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IBCLC Exam Eligibility Requirements: Know the Rules

Woman in white shirt checking off IBCLC exam requirements on clipboard.

My team and I get asked about the IBCLC® exam requirements — a lot. Every day, or nearly every day. If you feel confused, you are not the only one. We just try to help clarify the process. Keep in mind that most of our clients are US-based, so I’m writing from that perspective. But in general, it reflects IBCLC exam eligibility requirements.

Before you read on, please note that the IBCLC exam requirements are subject to change. The following information is our understanding of the current requirements, but not the official word. We take no responsibility for what you do or don’t do. Before undertaking this career-critical exam, get the official requirements from the IBLCE site. We’re just trying to dispel the misconceptions and clarify the facts that arise from questions we hear at the office.  

1. Beware of the deadline

Currently, IBLCE holds the exam twice a year. Therefore, there are only two deadlines for application submission.

Many candidates assume they can just “sign up” and take the exam any time they wish. That’s just not the case.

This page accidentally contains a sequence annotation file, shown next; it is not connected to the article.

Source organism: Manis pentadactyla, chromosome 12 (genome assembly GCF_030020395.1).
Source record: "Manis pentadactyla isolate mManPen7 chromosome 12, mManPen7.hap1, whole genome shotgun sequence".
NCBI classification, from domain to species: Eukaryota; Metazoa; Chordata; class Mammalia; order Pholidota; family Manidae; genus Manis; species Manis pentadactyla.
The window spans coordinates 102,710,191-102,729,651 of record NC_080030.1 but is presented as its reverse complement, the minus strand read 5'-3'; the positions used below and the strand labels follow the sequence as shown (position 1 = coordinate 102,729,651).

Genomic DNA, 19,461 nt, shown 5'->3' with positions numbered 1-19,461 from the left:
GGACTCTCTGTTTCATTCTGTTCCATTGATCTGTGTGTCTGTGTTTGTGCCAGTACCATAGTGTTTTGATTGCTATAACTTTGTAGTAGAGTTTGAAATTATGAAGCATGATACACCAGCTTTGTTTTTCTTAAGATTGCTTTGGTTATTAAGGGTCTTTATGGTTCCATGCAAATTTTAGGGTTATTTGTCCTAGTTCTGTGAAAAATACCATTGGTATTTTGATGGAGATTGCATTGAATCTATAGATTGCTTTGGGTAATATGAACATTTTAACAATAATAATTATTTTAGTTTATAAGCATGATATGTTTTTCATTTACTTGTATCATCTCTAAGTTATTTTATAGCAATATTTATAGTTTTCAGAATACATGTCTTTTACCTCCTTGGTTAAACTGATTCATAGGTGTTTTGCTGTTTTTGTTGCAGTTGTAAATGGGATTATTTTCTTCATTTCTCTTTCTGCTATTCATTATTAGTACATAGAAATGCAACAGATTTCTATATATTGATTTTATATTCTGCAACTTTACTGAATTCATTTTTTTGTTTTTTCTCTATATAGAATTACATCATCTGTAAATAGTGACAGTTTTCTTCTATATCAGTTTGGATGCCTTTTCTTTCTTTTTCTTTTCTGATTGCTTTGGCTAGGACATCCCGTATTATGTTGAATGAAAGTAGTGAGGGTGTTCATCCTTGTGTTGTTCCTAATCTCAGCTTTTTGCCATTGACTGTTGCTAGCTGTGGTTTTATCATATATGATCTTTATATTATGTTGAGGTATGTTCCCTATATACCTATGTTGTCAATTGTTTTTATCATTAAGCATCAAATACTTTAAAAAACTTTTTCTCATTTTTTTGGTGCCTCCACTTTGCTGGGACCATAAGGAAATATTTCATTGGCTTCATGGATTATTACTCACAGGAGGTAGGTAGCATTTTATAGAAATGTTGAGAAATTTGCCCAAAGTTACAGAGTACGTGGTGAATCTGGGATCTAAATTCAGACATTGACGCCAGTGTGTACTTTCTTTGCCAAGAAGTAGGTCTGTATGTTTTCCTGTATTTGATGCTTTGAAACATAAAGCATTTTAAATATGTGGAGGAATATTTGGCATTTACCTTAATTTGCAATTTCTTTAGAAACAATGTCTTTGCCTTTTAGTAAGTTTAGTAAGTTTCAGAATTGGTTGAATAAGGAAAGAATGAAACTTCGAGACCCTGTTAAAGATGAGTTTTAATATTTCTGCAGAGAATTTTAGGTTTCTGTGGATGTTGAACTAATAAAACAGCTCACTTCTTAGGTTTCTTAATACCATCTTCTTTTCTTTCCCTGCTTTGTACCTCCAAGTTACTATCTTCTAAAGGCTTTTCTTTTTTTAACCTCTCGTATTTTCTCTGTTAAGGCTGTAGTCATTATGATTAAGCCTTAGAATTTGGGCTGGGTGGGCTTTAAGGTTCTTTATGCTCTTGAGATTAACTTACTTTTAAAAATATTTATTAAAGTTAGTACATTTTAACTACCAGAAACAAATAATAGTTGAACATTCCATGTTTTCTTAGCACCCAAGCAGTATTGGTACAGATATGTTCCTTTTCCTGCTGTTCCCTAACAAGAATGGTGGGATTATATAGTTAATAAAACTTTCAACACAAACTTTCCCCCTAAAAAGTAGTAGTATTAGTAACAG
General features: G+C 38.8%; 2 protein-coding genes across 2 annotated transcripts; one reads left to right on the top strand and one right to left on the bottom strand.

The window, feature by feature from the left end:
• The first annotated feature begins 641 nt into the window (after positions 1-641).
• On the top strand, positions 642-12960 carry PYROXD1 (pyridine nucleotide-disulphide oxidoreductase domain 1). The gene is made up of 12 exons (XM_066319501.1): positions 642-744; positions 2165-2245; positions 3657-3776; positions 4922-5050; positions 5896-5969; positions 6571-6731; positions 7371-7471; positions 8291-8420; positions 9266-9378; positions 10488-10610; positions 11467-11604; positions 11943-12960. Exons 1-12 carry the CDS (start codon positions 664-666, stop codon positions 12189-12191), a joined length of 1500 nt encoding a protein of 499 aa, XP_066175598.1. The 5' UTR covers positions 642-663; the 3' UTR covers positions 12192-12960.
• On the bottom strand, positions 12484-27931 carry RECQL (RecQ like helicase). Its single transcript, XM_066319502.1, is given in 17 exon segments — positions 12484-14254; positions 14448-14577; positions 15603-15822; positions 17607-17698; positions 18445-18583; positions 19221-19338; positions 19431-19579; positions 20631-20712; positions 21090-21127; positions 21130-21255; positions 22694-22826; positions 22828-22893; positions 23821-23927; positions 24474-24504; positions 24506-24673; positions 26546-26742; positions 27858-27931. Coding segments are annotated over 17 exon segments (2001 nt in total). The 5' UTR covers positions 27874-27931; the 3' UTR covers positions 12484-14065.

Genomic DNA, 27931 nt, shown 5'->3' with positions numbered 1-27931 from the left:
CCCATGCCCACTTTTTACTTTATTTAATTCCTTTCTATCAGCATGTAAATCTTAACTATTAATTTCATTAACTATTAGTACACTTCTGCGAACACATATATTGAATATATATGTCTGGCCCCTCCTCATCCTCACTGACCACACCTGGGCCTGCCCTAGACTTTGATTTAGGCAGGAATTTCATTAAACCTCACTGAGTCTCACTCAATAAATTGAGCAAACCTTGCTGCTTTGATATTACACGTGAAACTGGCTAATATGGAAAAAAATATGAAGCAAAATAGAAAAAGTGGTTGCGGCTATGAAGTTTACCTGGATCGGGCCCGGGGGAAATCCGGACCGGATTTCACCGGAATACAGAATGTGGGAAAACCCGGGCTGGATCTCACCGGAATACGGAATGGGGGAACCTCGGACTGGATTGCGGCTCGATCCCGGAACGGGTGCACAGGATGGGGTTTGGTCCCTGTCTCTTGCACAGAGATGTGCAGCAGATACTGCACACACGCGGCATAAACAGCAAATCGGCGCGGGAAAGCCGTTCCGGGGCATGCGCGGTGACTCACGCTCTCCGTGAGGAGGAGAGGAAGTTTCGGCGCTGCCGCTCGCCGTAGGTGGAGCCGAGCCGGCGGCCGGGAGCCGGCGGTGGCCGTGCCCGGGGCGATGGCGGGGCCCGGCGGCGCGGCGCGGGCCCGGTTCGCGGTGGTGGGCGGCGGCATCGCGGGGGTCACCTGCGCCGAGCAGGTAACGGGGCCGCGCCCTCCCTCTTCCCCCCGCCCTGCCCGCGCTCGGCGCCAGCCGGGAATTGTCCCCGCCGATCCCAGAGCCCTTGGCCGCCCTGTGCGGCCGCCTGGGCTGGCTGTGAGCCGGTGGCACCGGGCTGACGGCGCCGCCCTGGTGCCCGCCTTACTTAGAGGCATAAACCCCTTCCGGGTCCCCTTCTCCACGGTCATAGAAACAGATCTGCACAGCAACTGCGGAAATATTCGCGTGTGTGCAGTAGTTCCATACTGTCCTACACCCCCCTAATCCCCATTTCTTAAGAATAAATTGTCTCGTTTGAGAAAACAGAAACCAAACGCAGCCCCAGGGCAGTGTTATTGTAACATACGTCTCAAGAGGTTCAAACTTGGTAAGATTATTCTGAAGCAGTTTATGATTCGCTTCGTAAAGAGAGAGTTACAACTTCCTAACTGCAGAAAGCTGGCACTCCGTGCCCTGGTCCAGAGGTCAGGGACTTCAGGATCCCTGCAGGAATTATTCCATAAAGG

Look at IBLCE’s Key Dates for information about upcoming deadlines and test dates.

Be aware that you must complete all your requirements before you apply for the exam. (Not before you sit for the exam!)

2. Read the Candidate Information Guide

First, read the IBLCE’s Candidate Information Guide to gain a broad overview of the IBLCE eligibility requirements. In general, these come down to academic requirements, and clinical experience requirements.

3. Get a plan for meeting your academic requirements

Basically, you have 3 academic requirements: health sciences education, the 5 hours of communication, and 90 hours of lactation specific education.

Health Sciences Education 

All candidates must complete Health Sciences Education to fulfill the IBCLC exam requirements. There are two main categories of health sciences education.

These 8 courses must be taken at an institution of higher learning. If you’re in the United States, that is most likely to mean a college or universities. These 8 are:

  1. Biology
  2. Human Anatomy
  3. Human Physiology
  4. Infant and Child Growth and Development
  5. Introduction to Clinical Research
  6. Nutrition
  7. Psychology or Counselling Skills or Communication Skills
  8. Sociology or Cultural Sensitivity or Cultural Anthropology

The second category may be taken at an institution of higher learning, OR from a continuing education provider or at a place in the community. The latter is generally much less expensive and more convenient but not as much in depth. These include:

  1.  Basic Life Support
  2.  Medical Documentation
  3.  Medical Terminology
  4. Occupational Safety and Security for Health Professionals
  5. Professional Ethics for Health Professionals
  6. Universal Safety Precautions and Infection Control